I distinctly remember my first high school dance. I was a freshman. I was quite intimidated by the seniors there. I was worried they'd laugh at us or make fun of us. I was wrong. They were absorbed in their own adventures. I looked over during one of the up-beat songs and saw a couple of juniors dirty dancing. As you know, I didn't watch the movie until later on, so I had NEVER seen this before! I stared at them in the dark, and I wondered what had happened to these guys since they left our middle school!

I recall sitting at Lindsey's dining room table with her, trying to get the courage to ask her mom what a certain word (that I won't publish) meant. It wasn't in the dictionary, we'd already checked. When we finally had the nerve to ask her, she told us, without ever changing her tone, exactly what we wanted to know.

In a way I want Chloe to be that girl at the dance. I wouldn't mind if she couldn't figure out why B.J. gets made fun of. I'd be ok if she was one of the few who listened intently as her 6th grade teacher explained the birds and the bees and she'd never heard of such a thing.

What I'm not ok with, though, is her being laughed at for having a squiggle pen that vibrates when it writes, and not knowing why she's the butt of a joke. I'm not ok with her learning street terms and their definitions from the class slut in the 8th grade. I'm not ok with her being pressured and asked if she knows what so-and-so is and then laughed at, only to Google it when she gets home.

For now, I find my approach a little more liberal than my own mom's. Chloe knows the proper terms for male and female anatomy, and she knows where babies come from, although HOW they get in the tummy is still God's doing.

It's scary raising a little girl. I want to impress strong morals and values on her. I want her to make good choices with her life. I want her to avoid compromising situations, but I also want her to be aware. I want her to know the dangers, I want her to hold her own. I want her to "get" the jokes, and then be the one to say, "You guys are disgusting. Get a life."

Tuesday, September 22, 2009

Allergy Eyes

If I wrote a blog about every hilarious thing that my daughter says, I would be online all the time. Every day I send Mom an e-mail about something cute or funny Chloe said the night before. Among the e-mail worth quotes are, "Mom, I look fabulous," "You're so precious, Mudder," (I'm still trying to twhart the "mother" comments), and "Gimme a oochie hug!"

Last night, however, she picked up a conversation Mom and I had and tried to use it for her own benefit.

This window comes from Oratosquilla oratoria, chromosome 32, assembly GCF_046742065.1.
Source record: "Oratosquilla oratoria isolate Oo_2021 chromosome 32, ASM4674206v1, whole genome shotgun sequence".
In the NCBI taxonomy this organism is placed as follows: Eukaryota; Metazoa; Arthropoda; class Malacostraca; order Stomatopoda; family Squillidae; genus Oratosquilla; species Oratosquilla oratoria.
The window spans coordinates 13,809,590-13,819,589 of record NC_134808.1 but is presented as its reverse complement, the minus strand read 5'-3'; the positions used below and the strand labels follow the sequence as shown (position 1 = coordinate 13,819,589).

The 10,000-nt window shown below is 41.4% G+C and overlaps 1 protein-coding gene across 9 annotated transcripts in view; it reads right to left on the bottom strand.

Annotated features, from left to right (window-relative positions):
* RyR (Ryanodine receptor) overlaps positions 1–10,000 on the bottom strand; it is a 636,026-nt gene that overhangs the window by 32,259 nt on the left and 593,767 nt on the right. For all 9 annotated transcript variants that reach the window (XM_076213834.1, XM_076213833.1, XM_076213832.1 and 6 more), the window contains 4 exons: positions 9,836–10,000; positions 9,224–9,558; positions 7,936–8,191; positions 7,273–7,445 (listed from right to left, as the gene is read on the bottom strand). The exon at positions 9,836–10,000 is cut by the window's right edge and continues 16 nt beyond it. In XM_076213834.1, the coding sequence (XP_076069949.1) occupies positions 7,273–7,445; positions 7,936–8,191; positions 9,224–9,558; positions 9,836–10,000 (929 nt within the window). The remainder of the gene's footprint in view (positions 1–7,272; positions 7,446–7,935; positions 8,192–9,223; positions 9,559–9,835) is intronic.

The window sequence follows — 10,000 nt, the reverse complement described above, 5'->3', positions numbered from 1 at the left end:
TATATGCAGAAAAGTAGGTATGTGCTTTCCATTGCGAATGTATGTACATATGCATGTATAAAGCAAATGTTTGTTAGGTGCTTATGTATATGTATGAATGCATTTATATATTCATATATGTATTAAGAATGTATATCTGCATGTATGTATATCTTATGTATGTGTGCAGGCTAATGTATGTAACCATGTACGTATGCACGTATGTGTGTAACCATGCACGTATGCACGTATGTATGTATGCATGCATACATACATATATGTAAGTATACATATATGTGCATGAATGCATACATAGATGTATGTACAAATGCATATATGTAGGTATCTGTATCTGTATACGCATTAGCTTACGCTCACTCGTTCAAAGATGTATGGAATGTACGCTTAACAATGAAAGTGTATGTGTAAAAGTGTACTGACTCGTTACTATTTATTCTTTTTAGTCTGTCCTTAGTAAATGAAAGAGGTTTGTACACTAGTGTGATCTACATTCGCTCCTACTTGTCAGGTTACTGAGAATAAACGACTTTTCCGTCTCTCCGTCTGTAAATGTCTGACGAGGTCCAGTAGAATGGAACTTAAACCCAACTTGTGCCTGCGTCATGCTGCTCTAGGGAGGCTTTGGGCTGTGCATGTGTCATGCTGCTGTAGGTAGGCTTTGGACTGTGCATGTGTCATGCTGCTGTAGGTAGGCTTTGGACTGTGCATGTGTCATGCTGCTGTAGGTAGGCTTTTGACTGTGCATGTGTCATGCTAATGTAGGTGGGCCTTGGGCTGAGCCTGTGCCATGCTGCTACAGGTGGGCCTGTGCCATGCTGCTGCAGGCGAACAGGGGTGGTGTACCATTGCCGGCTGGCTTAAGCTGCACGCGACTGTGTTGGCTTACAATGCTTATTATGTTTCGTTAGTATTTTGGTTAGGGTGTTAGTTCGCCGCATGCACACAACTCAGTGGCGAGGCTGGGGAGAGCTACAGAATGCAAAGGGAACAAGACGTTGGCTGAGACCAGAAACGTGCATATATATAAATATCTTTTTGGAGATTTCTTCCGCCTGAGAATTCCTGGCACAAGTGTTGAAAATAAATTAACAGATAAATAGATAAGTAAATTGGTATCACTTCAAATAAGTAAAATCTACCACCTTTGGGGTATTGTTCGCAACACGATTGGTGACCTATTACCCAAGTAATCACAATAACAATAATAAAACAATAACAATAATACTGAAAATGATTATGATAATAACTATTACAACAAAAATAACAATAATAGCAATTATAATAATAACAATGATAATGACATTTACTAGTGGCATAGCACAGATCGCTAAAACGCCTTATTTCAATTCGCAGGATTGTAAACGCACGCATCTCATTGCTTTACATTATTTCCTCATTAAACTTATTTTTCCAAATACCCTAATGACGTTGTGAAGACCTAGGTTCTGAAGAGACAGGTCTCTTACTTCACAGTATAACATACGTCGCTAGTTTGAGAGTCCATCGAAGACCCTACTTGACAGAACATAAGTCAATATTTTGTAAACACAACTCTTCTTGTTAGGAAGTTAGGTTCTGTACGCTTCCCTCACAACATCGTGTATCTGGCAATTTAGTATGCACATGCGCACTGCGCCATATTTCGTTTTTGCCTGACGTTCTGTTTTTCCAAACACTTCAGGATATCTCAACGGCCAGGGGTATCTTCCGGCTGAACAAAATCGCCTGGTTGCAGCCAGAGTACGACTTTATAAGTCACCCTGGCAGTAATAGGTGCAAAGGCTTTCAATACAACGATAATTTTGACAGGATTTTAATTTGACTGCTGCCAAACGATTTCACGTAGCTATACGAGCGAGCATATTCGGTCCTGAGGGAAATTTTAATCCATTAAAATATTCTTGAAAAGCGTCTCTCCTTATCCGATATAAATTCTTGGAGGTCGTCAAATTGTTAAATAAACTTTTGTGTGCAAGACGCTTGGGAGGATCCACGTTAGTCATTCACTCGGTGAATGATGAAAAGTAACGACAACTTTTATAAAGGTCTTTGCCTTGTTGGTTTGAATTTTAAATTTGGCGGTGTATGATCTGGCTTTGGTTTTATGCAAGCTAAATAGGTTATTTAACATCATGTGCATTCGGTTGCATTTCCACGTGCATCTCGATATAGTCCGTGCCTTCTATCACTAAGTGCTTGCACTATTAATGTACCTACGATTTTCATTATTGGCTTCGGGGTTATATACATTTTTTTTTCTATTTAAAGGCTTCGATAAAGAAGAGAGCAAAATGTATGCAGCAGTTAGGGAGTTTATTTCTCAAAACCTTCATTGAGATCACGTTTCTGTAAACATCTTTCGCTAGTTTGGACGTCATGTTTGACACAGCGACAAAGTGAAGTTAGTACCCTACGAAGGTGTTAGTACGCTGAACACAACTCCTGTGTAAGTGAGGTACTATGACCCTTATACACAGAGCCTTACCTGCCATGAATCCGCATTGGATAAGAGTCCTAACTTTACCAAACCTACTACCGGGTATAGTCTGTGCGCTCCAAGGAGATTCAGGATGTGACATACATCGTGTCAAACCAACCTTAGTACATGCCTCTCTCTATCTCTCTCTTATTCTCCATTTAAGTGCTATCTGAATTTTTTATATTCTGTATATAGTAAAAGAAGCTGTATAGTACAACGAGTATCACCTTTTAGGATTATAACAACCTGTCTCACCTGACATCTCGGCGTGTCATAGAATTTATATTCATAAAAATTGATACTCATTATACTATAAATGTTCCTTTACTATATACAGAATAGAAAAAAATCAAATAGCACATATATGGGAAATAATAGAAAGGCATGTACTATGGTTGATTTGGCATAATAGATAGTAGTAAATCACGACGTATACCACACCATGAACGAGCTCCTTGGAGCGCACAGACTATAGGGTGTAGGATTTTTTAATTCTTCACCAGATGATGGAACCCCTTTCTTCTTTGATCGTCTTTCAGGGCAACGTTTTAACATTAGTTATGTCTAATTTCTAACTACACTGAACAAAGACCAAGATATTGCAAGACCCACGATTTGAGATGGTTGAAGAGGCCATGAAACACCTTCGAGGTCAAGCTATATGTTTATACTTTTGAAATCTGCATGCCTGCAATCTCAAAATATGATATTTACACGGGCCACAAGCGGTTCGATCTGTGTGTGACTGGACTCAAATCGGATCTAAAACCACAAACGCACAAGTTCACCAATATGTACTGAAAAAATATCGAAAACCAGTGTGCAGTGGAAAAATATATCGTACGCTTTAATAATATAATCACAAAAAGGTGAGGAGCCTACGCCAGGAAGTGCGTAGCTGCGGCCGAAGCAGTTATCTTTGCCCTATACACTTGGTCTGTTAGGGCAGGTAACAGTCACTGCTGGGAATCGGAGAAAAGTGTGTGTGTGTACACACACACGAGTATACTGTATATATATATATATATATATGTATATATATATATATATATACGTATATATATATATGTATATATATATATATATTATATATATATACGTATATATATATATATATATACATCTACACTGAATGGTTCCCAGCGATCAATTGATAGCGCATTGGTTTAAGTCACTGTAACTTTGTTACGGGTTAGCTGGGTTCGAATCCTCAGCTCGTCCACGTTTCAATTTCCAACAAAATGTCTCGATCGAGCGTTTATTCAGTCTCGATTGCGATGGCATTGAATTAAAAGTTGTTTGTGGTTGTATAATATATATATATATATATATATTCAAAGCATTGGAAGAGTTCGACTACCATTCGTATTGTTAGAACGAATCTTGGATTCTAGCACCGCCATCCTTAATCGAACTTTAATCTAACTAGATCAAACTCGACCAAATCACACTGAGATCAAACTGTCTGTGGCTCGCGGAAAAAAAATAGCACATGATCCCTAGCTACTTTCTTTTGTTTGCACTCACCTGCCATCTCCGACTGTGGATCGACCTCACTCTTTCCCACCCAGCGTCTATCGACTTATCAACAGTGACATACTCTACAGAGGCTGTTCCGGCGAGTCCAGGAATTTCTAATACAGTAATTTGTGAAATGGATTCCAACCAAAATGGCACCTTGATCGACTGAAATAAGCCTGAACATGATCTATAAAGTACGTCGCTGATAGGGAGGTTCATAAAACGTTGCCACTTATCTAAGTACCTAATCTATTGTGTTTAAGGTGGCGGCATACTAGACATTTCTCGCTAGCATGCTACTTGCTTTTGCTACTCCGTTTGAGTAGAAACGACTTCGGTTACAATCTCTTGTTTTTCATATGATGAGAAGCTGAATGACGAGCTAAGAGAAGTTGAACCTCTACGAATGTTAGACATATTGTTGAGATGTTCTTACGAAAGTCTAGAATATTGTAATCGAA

Mom's been having trouble with her eyes, and was telling me she went to the doctor and he gave her some stuff for her allergies and some drops for her eyes. That's really all the conversation entailed. We talked about other things, watched Beauty and the Beast (non-scary parts only) with Chlo, and then Chlo and I went home to get ready for baths and bed.

After her drink, her second trip to the potty, and her fourteenth "oochie" hug, she was quiet for a while. Just as I had turned off my light and was about to lie down, she came tip-toe-ing into my room.

"What is it, Chloe?" I asked her.
"I can't sleep," she complained.
"Why not?" I asked, expecting the thunder or "bad dream" excuse.
"I have a- a- allergy in my eye."
"You have a what?" I asked, not sure I heard her right.
"A allergy in my eye."

I told her the only way to get an allergy out of your eye is to keep it closed. She went to her room to try it...I didn't hear her again until morning.

Kids really do say the darndest things :)

Wednesday, September 16, 2009

You were right, Johnny. You can't win no matter what you do!

I heard about it at school. My girlfriends talked about it all the time. I had the soundtrack, but I was not allowed to watch "Dirty Dancing." It was, after all, rated R. It was full of rebellion and sex and issues bigger than my naive brain could understand. I didn't even know what it was about, I just knew I hadn't seen it and probably never would.

That was until TNT bought the rights and showed it, edited, on cable. I was sixteen the first time I saw it, and I fell in love with Johnny just about as fast as Baby did. At first I thought I just loved it because it was "banned." Maybe because the word "dirty" was in the title. But then again, I'd seen more grotesque dancing at my school dances than I had on that movie.

I soon came to realize it was a timeless classic. It was a romantic story of the good-girl falling for the rebel guy. Only in this movie, the rebel guy turned out to be honest, hard-working, and trustworthy. Did I mention he was also hot? He was THE ultimate boyfriend.

Patrick is gone now, and it's almost like Johnny is gone, too, and Dirty Dancing is now just an old home movie. It's that bitter-sweet memory of the times we (never) had and the best boyfriend any girl could ask for.

Baby said it best when she looked at him with her big eyes and said, "Me? I'm scared of everything. I'm scared of what I saw, I'm scared of what I did, of who I am, and most of all I'm scared of walking out of this room and never feeling the rest of my whole life the way I feel when I'm with you."

In a way, I think the sixteen year old girl in all of us feels that way about Johnny, about Patrick, about the movie itself, and will never really get over losing "our" Johnny.

Friday, September 11, 2009

Where Were You When the World Stopped Turning...?